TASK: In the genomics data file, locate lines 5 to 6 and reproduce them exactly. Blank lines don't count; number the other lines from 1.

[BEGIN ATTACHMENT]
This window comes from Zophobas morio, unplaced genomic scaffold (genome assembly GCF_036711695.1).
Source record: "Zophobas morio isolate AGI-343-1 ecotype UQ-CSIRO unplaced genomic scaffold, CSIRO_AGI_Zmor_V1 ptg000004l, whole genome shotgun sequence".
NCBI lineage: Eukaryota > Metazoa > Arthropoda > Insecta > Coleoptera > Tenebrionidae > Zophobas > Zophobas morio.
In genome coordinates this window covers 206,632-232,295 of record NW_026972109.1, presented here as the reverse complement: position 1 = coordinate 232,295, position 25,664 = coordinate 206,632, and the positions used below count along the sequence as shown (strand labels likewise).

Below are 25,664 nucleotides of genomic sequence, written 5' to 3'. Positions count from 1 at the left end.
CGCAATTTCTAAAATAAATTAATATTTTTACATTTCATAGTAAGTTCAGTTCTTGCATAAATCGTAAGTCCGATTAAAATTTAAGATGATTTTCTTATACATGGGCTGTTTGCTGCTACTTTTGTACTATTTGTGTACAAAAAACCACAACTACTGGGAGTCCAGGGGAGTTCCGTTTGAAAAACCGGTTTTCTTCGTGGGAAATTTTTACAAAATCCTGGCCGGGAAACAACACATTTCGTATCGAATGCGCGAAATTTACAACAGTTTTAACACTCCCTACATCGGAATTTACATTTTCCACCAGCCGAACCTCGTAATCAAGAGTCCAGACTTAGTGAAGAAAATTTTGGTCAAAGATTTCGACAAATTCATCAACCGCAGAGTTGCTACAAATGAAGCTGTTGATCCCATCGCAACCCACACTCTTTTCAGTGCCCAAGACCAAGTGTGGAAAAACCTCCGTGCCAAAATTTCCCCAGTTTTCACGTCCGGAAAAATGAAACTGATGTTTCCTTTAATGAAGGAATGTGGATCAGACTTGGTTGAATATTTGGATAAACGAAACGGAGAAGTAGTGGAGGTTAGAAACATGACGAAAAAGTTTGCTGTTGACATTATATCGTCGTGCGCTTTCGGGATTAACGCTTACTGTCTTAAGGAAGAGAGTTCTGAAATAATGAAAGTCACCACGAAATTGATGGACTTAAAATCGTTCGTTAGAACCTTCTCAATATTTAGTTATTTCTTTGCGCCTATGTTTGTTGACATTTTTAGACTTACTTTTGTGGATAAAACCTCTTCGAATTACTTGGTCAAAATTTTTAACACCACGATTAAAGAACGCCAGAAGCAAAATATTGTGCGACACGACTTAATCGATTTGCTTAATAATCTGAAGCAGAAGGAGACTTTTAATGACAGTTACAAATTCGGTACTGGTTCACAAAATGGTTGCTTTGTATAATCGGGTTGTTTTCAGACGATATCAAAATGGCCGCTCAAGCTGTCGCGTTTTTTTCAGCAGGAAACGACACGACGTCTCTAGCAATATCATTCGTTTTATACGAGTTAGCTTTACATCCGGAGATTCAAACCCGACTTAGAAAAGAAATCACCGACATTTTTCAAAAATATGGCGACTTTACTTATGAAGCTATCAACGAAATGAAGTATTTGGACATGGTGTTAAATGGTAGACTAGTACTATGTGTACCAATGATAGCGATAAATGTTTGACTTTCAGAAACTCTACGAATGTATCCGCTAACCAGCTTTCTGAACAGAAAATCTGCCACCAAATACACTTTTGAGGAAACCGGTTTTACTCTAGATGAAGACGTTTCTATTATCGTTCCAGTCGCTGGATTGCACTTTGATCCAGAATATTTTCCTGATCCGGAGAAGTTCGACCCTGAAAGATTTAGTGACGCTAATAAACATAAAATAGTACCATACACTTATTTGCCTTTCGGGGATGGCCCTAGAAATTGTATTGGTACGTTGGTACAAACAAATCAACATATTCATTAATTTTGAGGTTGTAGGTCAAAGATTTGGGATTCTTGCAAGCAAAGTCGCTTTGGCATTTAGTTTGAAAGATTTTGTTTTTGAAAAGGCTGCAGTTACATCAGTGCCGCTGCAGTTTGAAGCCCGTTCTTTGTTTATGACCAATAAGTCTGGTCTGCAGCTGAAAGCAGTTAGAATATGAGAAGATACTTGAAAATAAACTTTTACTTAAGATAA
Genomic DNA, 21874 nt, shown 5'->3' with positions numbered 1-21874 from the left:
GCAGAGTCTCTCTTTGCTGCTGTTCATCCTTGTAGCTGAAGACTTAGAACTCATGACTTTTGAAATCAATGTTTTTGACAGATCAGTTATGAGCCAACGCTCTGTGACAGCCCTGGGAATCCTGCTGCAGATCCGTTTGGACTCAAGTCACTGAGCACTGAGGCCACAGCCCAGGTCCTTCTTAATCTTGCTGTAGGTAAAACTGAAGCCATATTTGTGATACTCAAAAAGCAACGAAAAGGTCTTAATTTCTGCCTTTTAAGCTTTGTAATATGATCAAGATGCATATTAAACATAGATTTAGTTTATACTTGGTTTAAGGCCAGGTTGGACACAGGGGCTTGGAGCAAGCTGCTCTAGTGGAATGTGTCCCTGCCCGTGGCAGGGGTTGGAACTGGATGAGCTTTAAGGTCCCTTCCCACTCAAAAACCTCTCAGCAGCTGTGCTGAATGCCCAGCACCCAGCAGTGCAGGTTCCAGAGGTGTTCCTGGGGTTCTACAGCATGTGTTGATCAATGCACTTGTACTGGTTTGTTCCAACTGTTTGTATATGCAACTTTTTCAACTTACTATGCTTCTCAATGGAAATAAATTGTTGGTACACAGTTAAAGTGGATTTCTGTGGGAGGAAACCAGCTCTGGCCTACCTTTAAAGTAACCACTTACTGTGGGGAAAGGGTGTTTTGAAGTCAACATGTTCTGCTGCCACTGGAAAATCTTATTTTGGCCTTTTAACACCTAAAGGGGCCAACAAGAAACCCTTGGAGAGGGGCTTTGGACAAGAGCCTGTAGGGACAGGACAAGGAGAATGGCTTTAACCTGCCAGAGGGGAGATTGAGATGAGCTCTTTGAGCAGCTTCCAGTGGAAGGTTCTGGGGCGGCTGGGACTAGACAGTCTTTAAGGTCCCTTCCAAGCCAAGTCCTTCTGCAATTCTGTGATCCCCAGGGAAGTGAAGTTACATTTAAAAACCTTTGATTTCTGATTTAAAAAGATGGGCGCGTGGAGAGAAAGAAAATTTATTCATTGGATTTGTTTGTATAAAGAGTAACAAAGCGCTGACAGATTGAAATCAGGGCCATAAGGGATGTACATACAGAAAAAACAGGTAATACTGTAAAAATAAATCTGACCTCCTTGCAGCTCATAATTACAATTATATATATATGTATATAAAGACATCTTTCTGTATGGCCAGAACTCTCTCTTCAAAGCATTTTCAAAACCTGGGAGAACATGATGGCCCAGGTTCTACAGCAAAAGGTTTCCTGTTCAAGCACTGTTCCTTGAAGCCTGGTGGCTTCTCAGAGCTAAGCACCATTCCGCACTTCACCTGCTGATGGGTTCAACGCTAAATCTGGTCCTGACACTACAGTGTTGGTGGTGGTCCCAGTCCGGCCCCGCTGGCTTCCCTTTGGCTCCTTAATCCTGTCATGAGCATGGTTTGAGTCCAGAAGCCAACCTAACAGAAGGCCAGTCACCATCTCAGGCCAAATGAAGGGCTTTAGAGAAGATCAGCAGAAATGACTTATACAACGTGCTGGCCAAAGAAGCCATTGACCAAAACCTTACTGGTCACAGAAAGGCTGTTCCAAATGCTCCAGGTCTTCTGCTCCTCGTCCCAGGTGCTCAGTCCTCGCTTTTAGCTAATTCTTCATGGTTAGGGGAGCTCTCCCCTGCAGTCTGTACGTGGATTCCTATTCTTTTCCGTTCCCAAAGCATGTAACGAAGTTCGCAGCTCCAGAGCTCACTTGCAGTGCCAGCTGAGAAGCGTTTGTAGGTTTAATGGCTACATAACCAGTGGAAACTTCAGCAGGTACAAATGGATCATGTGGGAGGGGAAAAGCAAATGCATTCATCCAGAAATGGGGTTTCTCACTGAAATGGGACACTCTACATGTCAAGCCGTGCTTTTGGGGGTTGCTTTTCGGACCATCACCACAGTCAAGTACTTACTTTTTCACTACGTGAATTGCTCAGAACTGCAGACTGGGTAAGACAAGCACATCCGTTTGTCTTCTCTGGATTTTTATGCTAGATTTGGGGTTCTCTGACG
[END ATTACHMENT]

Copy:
Below are 25,664 nucleotides of genomic sequence, written 5' to 3'. Positions count from 1 at the left end.
CGCAATTTCTAAAATAAATTAATATTTTTACATTTCATAGTAAGTTCAGTTCTTGCATAAATCGTAAGTCCGATTAAAATTTAAGATGATTTTCTTATACATGGGCTGTTTGCTGCTACTTTTGTACTATTTGTGTACAAAAAACCACAACTACTGGGAGTCCAGGGGAGTTCCGTTTGAAAAACCGGTTTTCTTCGTGGGAAATTTTTACAAAATCCTGGCCGGGAAACAACACATTTCGTATCGAATGCGCGAAATTTACAACAGTTTTAACACTCCCTACATCGGAATTTACATTTTCCACCAGCCGAACCTCGTAATCAAGAGTCCAGACTTAGTGAAGAAAATTTTGGTCAAAGATTTCGACAAATTCATCAACCGCAGAGTTGCTACAAATGAAGCTGTTGATCCCATCGCAACCCACACTCTTTTCAGTGCCCAAGACCAAGTGTGGAAAAACCTCCGTGCCAAAATTTCCCCAGTTTTCACGTCCGGAAAAATGAAACTGATGTTTCCTTTAATGAAGGAATGTGGATCAGACTTGGTTGAATATTTGGATAAACGAAACGGAGAAGTAGTGGAGGTTAGAAACATGACGAAAAAGTTTGCTGTTGACATTATATCGTCGTGCGCTTTCGGGATTAACGCTTACTGTCTTAAGGAAGAGAGTTCTGAAATAATGAAAGTCACCACGAAATTGATGGACTTAAAATCGTTCGTTAGAACCTTCTCAATATTTAGTTATTTCTTTGCGCCTATGTTTGTTGACATTTTTAGACTTACTTTTGTGGATAAAACCTCTTCGAATTACTTGGTCAAAATTTTTAACACCACGATTAAAGAACGCCAGAAGCAAAATATTGTGCGACACGACTTAATCGATTTGCTTAATAATCTGAAGCAGAAGGAGACTTTTAATGACAGTTACAAATTCGGTACTGGTTCACAAAATGGTTGCTTTGTATAATCGGGTTGTTTTCAGACGATATCAAAATGGCCGCTCAAGCTGTCGCGTTTTTTTCAGCAGGAAACGACACGACGTCTCTAGCAATATCATTCGTTTTATACGAGTTAGCTTTACATCCGGAGATTCAAACCCGACTTAGAAAAGAAATCACCGACATTTTTCAAAAATATGGCGACTTTACTTATGAAGCTATCAACGAAATGAAGTATTTGGACATGGTGTTAAATGGTAGACTAGTACTATGTGTACCAATGATAGCGATAAATGTTTGACTTTCAGAAACTCTACGAATGTATCCGCTAACCAGCTTTCTGAACAGAAAATCTGCCACCAAATACACTTTTGAGGAAACCGGTTTTACTCTAGATGAAGACGTTTCTATTATCGTTCCAGTCGCTGGATTGCACTTTGATCCAGAATATTTTCCTGATCCGGAGAAGTTCGACCCTGAAAGATTTAGTGACGCTAATAAACATAAAATAGTACCATACACTTATTTGCCTTTCGGGGATGGCCCTAGAAATTGTATTGGTACGTTGGTACAAACAAATCAACATATTCATTAATTTTGAGGTTGTAGGTCAAAGATTTGGGATTCTTGCAAGCAAAGTCGCTTTGGCATTTAGTTTGAAAGATTTTGTTTTTGAAAAGGCTGCAGTTACATCAGTGCCGCTGCAGTTTGAAGCCCGTTCTTTGTTTATGACCAATAAGTCTGGTCTGCAGCTGAAAGCAGTTAGAATATGAGAAGATACTTGAAAATAAACTTTTACTTAAGATAA